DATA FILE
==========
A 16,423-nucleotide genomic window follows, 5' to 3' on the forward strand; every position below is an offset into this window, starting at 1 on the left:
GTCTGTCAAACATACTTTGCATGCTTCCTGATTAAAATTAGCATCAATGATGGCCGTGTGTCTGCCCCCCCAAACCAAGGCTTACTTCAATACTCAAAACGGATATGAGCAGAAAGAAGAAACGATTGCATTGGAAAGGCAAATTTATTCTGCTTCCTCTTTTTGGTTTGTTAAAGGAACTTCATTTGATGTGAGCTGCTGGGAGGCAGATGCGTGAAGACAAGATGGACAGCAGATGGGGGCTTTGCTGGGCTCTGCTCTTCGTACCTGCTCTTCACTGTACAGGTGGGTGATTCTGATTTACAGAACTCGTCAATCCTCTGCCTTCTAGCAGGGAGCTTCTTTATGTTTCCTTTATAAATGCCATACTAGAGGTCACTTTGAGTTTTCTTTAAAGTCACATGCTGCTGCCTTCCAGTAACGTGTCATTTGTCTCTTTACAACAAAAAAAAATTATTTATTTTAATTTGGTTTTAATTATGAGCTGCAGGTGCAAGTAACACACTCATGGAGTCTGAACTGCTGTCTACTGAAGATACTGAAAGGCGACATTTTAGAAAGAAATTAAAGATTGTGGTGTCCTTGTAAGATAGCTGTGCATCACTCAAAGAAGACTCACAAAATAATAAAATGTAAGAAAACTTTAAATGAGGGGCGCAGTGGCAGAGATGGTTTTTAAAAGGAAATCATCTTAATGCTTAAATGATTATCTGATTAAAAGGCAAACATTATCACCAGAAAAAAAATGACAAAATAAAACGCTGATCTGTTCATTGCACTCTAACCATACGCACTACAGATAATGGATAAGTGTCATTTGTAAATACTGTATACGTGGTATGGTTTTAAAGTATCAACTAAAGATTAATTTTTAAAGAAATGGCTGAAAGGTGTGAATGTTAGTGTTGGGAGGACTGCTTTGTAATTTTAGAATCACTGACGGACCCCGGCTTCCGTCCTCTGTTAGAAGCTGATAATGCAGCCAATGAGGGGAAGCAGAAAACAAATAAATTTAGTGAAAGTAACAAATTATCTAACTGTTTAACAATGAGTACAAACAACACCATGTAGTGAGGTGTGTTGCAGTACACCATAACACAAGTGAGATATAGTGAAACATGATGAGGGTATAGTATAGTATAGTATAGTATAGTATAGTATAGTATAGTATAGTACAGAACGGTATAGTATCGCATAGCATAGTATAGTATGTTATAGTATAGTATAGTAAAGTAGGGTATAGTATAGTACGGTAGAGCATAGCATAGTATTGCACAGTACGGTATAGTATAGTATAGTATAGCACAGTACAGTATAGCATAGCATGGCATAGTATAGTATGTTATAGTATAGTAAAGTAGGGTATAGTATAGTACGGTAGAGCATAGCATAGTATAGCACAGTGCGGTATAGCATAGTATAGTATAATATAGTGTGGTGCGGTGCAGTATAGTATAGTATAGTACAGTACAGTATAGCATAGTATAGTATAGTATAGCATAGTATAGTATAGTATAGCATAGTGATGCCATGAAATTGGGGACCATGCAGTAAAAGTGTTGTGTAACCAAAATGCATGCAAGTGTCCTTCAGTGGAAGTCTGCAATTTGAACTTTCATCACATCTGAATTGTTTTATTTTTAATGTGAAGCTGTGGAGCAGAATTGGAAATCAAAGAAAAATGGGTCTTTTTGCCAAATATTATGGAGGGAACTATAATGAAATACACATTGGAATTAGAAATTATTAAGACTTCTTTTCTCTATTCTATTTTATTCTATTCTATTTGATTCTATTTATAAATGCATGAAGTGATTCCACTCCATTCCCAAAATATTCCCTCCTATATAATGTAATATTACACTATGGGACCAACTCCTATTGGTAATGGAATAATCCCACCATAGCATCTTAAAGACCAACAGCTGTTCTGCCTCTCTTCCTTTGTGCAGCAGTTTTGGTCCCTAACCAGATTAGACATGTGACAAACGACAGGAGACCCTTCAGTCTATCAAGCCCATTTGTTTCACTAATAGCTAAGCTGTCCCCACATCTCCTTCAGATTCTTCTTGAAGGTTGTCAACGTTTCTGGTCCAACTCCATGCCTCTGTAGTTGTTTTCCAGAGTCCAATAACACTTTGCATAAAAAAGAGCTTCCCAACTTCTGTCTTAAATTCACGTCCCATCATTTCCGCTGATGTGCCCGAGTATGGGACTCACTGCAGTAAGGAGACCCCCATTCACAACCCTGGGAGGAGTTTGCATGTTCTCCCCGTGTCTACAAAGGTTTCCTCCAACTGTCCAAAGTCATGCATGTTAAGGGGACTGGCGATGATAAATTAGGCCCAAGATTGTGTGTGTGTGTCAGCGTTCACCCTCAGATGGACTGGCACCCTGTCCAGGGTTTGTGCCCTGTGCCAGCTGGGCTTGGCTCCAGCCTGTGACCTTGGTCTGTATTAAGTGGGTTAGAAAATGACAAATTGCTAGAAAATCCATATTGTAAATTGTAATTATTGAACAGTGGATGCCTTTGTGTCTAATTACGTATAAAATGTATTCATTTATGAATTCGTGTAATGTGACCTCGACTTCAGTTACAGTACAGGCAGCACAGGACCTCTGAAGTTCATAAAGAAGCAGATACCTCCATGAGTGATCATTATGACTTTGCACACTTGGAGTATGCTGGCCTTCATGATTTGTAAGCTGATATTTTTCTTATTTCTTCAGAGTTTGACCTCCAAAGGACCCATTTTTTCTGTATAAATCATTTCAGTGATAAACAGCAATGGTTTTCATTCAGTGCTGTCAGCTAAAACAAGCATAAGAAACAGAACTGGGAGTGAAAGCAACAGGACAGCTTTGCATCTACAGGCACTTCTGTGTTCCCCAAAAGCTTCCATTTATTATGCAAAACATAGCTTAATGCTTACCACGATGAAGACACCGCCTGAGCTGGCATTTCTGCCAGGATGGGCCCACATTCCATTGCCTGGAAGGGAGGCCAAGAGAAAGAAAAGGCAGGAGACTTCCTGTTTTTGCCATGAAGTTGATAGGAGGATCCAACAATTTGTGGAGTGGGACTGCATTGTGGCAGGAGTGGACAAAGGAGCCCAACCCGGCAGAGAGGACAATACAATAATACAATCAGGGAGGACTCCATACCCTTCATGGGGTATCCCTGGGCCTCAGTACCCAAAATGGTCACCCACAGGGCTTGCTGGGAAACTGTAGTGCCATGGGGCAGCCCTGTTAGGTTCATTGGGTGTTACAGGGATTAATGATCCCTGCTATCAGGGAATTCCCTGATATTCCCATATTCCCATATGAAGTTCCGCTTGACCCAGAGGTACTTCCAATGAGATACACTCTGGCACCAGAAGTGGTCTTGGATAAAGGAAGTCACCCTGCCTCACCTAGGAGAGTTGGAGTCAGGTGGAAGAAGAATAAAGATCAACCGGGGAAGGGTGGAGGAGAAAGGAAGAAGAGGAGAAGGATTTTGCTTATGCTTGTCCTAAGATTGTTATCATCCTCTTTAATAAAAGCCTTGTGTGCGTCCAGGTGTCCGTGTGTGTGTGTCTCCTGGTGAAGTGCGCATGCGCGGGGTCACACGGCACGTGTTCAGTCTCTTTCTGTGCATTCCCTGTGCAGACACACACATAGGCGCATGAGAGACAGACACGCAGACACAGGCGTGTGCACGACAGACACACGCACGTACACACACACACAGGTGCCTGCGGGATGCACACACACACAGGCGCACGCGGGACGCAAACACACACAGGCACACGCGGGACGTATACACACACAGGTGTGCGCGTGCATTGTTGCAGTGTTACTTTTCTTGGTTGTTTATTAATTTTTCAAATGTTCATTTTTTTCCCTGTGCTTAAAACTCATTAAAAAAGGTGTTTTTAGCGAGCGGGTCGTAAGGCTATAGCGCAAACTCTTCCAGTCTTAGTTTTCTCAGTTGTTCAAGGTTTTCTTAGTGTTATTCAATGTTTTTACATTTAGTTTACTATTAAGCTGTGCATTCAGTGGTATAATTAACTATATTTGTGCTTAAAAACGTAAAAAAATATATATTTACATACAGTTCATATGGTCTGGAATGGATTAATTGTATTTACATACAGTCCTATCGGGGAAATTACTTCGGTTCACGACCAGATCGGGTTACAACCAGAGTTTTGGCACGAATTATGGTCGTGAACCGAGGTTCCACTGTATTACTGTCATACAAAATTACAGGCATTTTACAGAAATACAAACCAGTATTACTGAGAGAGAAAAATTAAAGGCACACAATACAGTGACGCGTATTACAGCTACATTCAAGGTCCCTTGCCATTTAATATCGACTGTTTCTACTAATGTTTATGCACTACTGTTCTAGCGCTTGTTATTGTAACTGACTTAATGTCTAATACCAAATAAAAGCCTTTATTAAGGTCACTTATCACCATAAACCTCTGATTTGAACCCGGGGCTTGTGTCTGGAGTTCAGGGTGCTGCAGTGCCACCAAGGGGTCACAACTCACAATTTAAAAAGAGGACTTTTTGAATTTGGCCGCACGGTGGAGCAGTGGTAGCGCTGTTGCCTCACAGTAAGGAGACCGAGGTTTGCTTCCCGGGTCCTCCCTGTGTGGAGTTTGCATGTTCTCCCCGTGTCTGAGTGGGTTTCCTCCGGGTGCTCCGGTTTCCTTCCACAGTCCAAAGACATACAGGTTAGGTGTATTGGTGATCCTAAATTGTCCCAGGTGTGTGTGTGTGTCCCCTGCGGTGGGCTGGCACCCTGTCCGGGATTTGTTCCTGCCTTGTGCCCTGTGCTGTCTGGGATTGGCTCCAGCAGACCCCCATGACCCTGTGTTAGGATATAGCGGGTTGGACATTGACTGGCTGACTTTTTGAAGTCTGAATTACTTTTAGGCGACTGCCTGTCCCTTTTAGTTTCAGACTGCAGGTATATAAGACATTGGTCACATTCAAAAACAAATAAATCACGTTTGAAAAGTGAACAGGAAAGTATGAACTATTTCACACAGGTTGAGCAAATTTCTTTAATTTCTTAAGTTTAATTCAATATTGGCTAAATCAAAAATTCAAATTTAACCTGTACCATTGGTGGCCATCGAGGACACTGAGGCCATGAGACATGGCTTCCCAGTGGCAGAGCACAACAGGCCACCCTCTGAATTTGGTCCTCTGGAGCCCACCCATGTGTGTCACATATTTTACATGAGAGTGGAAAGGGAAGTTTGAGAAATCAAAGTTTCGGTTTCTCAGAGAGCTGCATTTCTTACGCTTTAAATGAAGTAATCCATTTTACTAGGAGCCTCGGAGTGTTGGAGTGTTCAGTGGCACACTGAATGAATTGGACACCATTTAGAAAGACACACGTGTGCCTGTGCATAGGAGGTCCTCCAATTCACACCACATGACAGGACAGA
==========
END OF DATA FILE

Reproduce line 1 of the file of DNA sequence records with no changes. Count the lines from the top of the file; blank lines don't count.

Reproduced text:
A 16,423-nucleotide genomic window follows, 5' to 3' on the forward strand; every position below is an offset into this window, starting at 1 on the left: